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[Editorial] Need for small but strong military

Posted January. 26, 2001 15:50,   


With the Defense Ministry`s recent instruction to the army, navy and air force to work out plans for a 10-percent reduction in personnel expenses, there is growing concern with the extensive restructuring in the defense sector. The ministry disclosed that it would establish a comprehensive military restructuring plan based on the three services` manpower restructuring programs. But it is doubtful whether the ministry`s instruction was given due contemplation.

The ministry direction to cut personnel expenses is not unexpected in light of reductions in the ministry`s budget outlays over the past years. The ministry`s outlay on personnel accounted for 36.6 percent of its total budget in 1999, 38.5 percent in 2000 and 42.1 percent this year. It could hardly be considered appropriate for more money to be spent on personnel than on the reinforcement of the nation`s defense capability.

In order to push ahead with restructuring plans that extend beyond the reduction of personnel disbursements, the government will have to clearly define the nation`s primary enemy and precisely judge the military strength of neighboring countries. The Defense Ministry made it clear at the National Assembly last year that the primary threat to national security was posed by North Korea. Pyongyang protested the announcement, but nothing should change as long as the North maintains its goal of communizing the peninsula by force.

There are also significant potential threats to the national security from neighboring states. In recognition of the fact that it is difficult for a small country like Korea to sustain a self-reliant defense capability, the nation ought to make the most of multinational security systems and the existing mutual defense treaty with the United States. Since the nation would find it difficult to overpower its neighbors based on its existing military strength, it needs to undertake a sufficient build-up and encourage other countries to set up security alliances with the South.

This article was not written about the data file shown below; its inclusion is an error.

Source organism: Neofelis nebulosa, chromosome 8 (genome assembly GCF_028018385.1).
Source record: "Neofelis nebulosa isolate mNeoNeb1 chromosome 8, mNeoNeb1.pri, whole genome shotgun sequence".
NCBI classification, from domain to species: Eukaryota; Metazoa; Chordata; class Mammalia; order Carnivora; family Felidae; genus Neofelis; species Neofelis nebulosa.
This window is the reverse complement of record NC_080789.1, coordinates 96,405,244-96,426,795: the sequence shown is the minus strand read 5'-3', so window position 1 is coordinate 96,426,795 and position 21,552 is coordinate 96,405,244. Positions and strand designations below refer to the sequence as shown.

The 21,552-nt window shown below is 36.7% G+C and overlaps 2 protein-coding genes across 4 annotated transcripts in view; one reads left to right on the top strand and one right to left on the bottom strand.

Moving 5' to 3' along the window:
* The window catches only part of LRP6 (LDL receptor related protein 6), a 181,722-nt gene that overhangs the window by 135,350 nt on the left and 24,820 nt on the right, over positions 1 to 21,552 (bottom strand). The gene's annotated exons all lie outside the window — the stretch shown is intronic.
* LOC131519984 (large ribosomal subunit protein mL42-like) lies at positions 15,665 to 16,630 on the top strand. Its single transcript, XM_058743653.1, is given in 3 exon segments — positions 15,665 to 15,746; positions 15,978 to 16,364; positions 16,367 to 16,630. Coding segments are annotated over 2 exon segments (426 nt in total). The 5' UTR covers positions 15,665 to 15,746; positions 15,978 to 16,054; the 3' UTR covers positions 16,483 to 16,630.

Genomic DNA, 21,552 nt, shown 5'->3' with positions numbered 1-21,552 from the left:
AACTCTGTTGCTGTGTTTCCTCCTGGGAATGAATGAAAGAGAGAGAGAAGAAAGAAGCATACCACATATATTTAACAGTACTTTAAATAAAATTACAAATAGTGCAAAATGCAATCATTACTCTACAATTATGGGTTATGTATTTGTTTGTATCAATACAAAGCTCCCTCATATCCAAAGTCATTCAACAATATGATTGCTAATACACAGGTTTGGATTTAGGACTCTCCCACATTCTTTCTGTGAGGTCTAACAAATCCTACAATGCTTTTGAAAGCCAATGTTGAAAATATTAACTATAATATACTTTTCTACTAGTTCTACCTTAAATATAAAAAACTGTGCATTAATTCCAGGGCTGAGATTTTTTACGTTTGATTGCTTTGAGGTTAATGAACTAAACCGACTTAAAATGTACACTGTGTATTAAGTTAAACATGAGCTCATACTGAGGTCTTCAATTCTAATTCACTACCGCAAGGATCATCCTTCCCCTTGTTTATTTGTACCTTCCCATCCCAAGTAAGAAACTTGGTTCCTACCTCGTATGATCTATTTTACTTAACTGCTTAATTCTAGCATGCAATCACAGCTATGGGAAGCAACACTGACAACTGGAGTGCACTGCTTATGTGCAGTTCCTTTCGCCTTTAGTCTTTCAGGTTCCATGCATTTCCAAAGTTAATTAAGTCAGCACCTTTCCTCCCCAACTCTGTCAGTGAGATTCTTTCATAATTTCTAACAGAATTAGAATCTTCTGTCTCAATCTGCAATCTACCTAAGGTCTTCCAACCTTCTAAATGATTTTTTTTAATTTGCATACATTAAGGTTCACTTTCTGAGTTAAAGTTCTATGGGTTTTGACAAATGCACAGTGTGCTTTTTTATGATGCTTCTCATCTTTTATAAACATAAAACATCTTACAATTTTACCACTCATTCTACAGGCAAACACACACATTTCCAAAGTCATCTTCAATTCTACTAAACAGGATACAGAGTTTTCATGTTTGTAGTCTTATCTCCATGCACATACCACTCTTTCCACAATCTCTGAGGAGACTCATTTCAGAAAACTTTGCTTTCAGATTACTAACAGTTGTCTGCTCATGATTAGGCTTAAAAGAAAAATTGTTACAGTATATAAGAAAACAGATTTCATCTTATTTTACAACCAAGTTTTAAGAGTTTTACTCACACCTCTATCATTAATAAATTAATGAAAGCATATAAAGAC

In line with its security goals, the military should be reorganized such that it becomes a small but strong force that places the minimum possible financial burden on the people.

In this regard, essential is overall reform of the nation`s military strategies, weapons systems and manpower deployments. The ministry`s announced measures for personnel restructuring, which involve the reduction of high-ranking military officials and withholding of assignments to servicemen who have remained without an assignment for a certain period, are too fragmentary. It is open to debate as to whether the ministry has held an adequate number of consultations with experts inside and outside the ministry. As a nation`s defense policy has a key role in ensuring its ongoing existence, this crucial question must not be handled within the framework of the ongoing corporate and financial sector restructuring.

Many experts have pointed out that Korea needs to revise its defense strategy toward building up its naval and air force strength rather than its ground forces. In this way, the nation would raise its profile in the multinational security arena. At the same time, weapons systems and manpower will have to be restructured such that the nation develops a scientific and technologically advanced military. Now is the time for the nation to establish a Korean military that that is not dependent on support from advanced nations.